Italian wedding cake

Wedding cakes are a pretty big deal in Italy. And not just because they appear in most of the wedding photos!


This pic is of my parents at their wedding in the 60s with the all-important cake.

Traditional Italian wedding cake

Debora’s parents with their wedding cake

The wedding cake was invented by the Romans


The history of the wedding cake dates all the way back to the Roman Empire –  after the wedding ceremony, a loaf of bread was broken directly over the bride’s head and then passed around to the other guests. This symbolised the sharing of happiness and fortune and was an important part of the day.


In Roman times, the bread would have been made from wheat, which was the food of fertility. This tradition was brought to Britain by Julius Caeser but has transformed over the centuries.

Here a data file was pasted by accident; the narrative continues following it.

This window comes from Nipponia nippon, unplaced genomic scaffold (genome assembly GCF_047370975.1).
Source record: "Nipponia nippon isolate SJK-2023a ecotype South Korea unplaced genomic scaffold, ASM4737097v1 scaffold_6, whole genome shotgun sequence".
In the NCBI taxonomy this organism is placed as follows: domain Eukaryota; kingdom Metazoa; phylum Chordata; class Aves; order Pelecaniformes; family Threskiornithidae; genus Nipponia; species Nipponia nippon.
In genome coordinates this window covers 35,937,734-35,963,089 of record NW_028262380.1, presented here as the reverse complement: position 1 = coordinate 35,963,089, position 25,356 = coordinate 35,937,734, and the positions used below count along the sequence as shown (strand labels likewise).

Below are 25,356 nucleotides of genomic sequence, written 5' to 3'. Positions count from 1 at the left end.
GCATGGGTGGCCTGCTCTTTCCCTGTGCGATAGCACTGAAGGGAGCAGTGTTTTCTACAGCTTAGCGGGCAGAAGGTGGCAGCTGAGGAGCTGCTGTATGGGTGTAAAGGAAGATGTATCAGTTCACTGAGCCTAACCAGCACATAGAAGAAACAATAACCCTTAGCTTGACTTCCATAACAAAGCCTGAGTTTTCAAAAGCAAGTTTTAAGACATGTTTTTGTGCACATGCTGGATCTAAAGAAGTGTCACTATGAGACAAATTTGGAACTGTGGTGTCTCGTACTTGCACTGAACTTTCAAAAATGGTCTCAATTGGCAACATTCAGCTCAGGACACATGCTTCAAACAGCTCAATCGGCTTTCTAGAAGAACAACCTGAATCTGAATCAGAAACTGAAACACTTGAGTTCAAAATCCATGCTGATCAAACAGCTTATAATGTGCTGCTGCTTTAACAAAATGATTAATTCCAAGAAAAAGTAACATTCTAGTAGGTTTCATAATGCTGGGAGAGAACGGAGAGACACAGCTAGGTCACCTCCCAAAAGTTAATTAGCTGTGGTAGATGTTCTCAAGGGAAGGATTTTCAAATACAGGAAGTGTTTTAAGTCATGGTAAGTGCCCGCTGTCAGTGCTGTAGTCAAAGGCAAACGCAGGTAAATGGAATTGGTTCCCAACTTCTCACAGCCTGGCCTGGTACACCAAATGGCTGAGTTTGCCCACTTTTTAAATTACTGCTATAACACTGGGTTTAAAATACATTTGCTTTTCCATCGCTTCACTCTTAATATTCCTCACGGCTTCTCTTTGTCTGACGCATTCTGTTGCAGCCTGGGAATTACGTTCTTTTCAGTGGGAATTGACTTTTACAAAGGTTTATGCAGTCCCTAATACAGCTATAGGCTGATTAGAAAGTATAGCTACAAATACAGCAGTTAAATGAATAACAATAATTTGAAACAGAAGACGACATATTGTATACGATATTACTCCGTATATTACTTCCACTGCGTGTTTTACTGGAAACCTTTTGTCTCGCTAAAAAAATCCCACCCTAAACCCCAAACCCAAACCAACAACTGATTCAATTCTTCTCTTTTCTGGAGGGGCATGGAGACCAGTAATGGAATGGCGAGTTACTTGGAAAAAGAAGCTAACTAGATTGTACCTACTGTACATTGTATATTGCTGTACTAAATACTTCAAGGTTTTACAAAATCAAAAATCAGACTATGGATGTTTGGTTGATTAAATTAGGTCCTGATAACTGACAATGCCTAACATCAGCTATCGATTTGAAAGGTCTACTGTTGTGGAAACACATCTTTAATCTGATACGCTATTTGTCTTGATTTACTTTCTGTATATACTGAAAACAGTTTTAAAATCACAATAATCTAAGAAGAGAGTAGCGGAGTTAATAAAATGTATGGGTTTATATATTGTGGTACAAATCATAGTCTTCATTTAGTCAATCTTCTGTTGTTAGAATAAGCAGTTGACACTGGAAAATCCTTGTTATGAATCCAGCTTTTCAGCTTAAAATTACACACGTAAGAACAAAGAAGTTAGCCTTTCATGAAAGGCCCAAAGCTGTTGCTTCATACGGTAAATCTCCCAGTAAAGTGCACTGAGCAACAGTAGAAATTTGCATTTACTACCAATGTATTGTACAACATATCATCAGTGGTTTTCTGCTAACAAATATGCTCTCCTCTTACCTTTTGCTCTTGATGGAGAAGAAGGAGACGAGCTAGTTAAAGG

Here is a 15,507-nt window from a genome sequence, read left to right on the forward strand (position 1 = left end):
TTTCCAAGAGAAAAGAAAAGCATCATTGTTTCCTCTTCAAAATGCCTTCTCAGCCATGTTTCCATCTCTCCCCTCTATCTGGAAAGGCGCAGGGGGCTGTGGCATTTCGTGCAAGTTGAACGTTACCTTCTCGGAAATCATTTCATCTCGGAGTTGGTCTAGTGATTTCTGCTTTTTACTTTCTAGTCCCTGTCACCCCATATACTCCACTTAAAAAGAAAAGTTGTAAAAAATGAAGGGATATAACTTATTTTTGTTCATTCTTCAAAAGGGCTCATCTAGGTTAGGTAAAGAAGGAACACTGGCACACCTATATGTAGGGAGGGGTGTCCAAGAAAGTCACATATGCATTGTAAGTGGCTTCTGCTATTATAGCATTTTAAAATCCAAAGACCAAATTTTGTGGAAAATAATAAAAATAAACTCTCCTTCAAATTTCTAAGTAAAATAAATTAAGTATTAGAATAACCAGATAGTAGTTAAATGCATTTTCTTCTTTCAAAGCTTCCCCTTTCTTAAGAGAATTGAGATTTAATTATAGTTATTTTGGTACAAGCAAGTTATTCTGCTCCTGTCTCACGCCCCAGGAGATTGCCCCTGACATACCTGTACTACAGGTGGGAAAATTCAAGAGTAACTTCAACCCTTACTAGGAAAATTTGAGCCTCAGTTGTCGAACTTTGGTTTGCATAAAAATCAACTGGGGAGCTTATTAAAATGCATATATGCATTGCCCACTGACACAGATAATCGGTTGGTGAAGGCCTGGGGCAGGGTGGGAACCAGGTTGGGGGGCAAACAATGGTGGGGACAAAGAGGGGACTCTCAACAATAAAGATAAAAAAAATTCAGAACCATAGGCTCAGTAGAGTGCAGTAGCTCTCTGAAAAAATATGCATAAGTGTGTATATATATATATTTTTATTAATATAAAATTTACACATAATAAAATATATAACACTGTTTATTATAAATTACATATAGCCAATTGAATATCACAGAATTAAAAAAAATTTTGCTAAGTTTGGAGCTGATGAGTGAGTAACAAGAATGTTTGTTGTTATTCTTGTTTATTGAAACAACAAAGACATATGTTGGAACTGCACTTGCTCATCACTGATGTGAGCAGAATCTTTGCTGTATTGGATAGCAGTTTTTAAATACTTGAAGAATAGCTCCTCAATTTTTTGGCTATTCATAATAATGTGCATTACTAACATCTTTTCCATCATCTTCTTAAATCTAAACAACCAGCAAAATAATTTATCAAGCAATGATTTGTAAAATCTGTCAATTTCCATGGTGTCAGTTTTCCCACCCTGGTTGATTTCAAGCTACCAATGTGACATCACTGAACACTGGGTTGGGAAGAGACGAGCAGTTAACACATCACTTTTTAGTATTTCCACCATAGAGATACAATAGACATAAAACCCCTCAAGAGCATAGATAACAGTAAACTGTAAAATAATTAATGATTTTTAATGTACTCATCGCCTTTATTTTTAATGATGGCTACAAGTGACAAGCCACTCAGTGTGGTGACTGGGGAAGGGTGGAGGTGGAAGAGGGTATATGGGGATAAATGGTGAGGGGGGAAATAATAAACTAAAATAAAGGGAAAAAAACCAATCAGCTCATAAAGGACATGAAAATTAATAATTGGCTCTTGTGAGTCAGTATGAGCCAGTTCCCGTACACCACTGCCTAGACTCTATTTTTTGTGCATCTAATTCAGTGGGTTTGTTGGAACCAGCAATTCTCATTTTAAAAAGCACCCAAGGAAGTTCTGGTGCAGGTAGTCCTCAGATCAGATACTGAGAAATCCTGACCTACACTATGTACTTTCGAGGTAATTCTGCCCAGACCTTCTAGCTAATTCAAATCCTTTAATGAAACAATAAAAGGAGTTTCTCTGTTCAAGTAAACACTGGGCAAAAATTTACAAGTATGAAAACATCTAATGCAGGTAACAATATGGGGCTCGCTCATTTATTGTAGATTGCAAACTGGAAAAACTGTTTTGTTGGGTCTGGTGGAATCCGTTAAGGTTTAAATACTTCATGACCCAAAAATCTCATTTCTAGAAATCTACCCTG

The bread became sweeter and sweeter over time. Raisins and sweet red wine were added first. Next, pine nuts and pomegranate seeds found their way into the mix – yet more symbols of fertility.


In the 18th Century, the French introduced icing to the traditional wedding cake and it started to resemble the cakes we see today.


The modern Italian wedding cake

Italians still like to keep their wedding cakes a little different from the traditional English and American-style cakes. If they’re iced, it’s generally plain. In fact, most Italian wedding cakes stay closer to the Roman tradition, keeping it simple.


They are usually BIG, to feed everyone in attendance (typically there are a lot of guests). But often they are only one very large, flat tier.


Popular  Italian wedding cakes include Millefoglie, layers of puff pastry and delicious crème pâtissière. You’ll often find Italian wedding cakes topped with lots of fresh fruits.

Millefoglie topped with fruit

Millefoglie topped with fruit


If you’re planning a wedding and not sure how you want your cake to be, check out our tips on how to choose a wedding cake here.